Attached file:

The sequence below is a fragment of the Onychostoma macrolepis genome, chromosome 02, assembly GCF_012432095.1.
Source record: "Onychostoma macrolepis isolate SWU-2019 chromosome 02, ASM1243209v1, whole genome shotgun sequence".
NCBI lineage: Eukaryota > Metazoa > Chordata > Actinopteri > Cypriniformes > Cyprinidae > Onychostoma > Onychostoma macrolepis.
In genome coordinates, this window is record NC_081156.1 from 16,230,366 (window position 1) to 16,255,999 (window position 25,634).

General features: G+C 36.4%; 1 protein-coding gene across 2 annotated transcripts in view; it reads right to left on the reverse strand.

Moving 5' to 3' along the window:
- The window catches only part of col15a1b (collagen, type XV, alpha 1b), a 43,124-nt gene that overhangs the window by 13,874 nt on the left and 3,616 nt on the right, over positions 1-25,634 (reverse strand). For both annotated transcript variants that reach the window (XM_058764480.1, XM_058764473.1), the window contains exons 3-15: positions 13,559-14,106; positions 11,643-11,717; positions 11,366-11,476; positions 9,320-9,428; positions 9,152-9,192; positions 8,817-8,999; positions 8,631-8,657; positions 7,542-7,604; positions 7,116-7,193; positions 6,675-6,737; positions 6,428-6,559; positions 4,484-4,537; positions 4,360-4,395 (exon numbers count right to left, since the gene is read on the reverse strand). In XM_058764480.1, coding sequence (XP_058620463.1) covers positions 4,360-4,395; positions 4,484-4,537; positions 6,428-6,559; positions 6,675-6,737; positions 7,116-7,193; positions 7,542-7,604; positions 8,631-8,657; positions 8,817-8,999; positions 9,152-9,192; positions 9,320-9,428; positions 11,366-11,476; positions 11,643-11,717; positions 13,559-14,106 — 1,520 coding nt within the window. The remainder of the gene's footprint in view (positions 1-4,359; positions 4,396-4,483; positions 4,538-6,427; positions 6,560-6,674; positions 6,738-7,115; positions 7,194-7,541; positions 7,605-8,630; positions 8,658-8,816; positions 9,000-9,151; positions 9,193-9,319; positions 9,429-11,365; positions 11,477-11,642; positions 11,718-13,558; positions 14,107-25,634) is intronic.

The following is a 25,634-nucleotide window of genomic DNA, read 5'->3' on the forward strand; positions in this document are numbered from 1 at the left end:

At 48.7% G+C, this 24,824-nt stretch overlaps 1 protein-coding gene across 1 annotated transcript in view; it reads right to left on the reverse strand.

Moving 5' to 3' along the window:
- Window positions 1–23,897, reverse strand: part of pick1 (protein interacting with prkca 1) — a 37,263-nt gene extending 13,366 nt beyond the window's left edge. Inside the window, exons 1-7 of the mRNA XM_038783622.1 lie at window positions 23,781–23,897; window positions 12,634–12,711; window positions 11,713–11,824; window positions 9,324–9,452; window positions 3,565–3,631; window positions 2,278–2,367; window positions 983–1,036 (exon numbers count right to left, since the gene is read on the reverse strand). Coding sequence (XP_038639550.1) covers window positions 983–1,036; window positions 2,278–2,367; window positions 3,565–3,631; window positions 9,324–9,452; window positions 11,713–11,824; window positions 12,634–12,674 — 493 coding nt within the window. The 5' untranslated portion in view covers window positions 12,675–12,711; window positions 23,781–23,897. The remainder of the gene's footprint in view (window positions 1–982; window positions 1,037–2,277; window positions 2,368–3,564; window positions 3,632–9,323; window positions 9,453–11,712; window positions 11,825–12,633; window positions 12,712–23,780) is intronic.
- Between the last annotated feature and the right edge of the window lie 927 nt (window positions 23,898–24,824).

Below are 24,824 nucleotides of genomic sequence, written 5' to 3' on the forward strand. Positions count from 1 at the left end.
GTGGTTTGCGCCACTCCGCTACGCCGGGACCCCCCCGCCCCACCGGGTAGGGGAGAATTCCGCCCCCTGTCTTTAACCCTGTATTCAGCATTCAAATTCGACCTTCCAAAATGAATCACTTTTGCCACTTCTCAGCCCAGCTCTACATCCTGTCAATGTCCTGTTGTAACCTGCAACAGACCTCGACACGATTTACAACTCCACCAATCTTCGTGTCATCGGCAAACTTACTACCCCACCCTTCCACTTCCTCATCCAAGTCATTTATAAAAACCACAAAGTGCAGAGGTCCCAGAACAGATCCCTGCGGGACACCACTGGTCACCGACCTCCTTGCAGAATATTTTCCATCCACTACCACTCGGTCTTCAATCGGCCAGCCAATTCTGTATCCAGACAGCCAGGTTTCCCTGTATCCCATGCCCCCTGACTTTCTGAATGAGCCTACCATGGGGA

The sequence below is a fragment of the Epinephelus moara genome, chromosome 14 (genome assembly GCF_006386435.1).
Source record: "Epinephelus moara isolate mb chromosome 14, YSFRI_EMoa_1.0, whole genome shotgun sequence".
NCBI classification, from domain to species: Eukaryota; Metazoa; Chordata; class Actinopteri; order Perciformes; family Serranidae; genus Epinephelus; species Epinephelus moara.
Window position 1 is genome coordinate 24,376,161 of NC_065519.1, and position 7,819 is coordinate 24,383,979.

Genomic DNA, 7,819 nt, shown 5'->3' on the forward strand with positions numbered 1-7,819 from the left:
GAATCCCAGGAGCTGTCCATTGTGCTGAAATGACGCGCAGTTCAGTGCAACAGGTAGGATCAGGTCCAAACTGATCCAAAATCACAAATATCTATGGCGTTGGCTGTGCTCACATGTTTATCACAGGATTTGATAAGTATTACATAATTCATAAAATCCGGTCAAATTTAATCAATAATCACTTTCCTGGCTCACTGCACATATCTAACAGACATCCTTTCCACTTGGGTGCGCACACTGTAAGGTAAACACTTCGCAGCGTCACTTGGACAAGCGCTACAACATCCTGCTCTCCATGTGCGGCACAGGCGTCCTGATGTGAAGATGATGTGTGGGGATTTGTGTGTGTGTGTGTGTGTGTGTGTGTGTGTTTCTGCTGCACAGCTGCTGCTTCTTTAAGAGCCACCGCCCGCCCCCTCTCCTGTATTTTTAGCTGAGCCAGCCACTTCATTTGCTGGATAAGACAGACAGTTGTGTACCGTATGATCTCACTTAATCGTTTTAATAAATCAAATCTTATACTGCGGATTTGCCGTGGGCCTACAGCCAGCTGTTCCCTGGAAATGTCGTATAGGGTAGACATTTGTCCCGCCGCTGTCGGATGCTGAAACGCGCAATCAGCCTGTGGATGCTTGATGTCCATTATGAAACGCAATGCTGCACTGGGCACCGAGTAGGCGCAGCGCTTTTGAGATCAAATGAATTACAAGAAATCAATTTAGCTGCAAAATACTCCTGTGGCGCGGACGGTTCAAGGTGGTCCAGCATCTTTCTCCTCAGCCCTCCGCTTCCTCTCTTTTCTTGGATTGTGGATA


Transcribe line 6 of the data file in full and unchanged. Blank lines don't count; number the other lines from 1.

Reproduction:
Moving 5' to 3' along the window: